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Bone Grafting

MaxFac Clinic > Post Surgery > Bone Grafting

Bone grafting is frequently needed in preparation for dental implants. It is often carried out as a separate procedure several months before implant placement, sometimes at the same time as removing a failing tooth, which helps preserve the socket.

However, when only a small amount of bone grafting material is needed, it may be possible to simultaneously place the bone graft and the implant.

The material used during a bone graft can consist of tiny particles, so it’s not unusual to find small granules in the mouth for several days afterwards, as some may come out of the grafting site and into the mouth. Following our post-operative instructions carefully can help reduce the number of particles that become dislodged during healing. These include:

  • Avoiding touching or disturbing the wound with your fingers or tongue.
  • Avoid rinsing and spitting vigorously for at least two days after surgery, as this allows the graft to begin stabilising. Rinsing or spitting before this time could dislodge the blood clot that helps aid healing and protects the wound. After the first day, it is permissible to rinse your mouth gently, but you need to take care.
  • Take care not to apply any pressure to the surgery site with your tongue or fingers, as the grafting material is initially movable and could be pushed out of the proper position.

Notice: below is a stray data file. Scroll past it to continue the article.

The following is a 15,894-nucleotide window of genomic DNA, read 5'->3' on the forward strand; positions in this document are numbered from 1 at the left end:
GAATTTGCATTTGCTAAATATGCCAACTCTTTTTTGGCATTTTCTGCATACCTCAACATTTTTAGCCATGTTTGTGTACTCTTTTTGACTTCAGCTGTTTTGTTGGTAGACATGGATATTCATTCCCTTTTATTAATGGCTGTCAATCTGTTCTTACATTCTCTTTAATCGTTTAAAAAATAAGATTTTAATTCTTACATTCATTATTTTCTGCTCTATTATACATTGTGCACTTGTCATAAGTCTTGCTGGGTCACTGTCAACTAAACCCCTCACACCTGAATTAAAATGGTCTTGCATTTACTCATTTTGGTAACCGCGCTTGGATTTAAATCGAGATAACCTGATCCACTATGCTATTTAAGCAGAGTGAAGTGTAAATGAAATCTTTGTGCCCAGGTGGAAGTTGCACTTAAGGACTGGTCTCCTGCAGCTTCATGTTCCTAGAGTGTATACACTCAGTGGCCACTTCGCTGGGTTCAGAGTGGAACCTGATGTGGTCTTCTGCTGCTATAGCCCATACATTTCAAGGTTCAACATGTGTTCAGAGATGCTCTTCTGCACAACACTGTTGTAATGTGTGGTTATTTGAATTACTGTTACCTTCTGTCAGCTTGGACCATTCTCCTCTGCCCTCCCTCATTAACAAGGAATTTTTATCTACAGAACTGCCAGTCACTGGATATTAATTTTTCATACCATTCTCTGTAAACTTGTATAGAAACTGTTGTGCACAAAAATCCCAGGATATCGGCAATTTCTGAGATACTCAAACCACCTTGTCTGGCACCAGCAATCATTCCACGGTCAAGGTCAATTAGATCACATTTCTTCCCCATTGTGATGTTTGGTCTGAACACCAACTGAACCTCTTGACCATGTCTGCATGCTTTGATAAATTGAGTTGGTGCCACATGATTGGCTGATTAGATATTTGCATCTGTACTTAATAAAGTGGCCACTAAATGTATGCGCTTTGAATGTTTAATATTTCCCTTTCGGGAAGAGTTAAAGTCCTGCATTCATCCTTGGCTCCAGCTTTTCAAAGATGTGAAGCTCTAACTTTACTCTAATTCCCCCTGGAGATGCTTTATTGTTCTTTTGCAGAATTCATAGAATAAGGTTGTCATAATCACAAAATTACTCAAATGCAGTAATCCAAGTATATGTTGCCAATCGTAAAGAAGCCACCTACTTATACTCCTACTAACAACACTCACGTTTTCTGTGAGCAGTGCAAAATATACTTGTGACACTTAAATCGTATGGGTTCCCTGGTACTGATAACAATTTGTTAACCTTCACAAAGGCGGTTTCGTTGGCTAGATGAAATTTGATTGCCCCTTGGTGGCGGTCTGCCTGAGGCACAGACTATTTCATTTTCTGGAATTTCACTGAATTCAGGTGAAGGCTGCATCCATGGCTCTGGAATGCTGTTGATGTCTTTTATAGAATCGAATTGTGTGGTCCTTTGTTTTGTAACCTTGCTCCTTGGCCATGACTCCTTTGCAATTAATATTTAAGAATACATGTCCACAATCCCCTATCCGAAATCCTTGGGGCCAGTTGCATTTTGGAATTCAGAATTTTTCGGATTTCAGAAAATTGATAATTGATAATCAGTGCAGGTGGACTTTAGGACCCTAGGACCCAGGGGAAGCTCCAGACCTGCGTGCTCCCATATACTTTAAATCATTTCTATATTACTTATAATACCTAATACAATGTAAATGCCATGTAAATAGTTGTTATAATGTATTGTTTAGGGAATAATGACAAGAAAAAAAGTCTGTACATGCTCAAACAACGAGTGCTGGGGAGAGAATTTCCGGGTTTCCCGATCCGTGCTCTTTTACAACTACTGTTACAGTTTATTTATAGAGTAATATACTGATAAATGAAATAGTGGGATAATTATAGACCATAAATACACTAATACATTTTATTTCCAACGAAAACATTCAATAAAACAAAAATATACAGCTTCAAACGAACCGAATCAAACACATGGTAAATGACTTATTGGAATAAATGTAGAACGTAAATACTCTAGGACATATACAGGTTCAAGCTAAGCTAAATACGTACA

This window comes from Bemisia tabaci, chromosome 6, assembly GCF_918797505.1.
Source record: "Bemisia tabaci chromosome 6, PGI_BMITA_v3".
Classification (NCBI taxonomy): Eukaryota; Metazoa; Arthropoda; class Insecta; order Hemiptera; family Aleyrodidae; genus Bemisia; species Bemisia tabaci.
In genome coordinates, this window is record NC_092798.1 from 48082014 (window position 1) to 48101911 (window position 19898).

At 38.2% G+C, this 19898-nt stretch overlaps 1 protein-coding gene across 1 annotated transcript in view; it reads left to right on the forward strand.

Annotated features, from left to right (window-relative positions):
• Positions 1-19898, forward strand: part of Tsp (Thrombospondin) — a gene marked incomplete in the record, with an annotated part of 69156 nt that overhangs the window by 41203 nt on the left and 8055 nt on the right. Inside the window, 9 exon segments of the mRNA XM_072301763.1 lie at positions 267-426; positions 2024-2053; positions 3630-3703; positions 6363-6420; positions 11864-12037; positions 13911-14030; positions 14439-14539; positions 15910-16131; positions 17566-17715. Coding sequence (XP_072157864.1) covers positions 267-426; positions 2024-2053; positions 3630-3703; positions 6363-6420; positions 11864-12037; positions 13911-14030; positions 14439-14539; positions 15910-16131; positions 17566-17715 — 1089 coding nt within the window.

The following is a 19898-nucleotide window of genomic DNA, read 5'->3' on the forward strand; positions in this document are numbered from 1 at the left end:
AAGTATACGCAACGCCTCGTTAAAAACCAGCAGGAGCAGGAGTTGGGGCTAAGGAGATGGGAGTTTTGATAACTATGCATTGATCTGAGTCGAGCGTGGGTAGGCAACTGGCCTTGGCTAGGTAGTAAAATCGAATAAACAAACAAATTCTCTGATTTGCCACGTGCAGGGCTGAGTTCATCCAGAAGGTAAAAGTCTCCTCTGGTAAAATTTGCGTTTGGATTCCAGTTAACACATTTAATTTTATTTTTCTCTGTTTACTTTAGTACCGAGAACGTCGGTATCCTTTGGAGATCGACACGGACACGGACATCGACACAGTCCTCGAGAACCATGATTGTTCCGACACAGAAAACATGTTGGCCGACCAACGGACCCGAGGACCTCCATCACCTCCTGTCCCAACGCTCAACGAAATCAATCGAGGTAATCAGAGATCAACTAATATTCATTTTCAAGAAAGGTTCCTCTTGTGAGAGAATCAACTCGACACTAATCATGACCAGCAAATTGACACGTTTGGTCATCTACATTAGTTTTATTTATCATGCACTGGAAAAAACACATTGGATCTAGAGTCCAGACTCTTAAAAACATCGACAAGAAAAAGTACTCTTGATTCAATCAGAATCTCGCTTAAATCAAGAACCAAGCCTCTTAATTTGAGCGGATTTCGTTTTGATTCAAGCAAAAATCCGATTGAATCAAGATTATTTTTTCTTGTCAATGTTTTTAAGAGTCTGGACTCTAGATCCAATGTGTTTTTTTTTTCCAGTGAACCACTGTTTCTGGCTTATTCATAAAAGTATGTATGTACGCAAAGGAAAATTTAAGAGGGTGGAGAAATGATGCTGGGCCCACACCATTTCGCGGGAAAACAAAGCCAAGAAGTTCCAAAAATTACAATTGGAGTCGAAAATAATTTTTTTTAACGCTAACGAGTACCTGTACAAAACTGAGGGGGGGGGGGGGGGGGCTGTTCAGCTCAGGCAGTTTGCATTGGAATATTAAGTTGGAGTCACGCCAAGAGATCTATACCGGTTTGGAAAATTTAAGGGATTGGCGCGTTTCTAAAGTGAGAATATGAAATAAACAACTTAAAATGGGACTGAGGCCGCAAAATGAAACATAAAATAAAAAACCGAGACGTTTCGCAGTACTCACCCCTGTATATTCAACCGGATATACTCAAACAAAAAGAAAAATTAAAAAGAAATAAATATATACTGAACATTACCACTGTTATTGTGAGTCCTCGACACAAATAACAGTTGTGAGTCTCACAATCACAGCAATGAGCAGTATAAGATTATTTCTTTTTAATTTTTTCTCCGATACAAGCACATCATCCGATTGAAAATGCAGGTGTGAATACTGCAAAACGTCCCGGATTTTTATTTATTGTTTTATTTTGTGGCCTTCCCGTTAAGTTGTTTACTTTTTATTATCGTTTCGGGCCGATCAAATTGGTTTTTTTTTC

• Not smoking for at least a week afterwards as the action of sucking on a cigarette could dislodge the blood clot. Additionally, smoking slows down healing and could affect the success of treatment.
  • Take any prescribed pain medication or antibiotics as directed, or use appropriate over the counter medication for mild discomfort.
  • Avoid lifting your lip to look at the bone graft as this could pull on the wound and damage the stitches.

It is permissible to brush the adjacent teeth gently, ensuring the toothbrush does not contact the grafting site. If you wear a denture, our oral surgeon will provide specific instructions on how and when to wear it. Sometimes we may recommend leaving the denture in place for the first forty-eight hours before removing it. Contact our practice for advice if you notice any sores or swelling around the denture.

Swelling after oral surgery is normal and can continue to increase for the first couple of days after surgery. Keeping the head elevated can help reduce facial swelling. It is also helpful to use ice packs for the first forty-eight hours. After this time, moist heat is more helpful until swelling has subsided.

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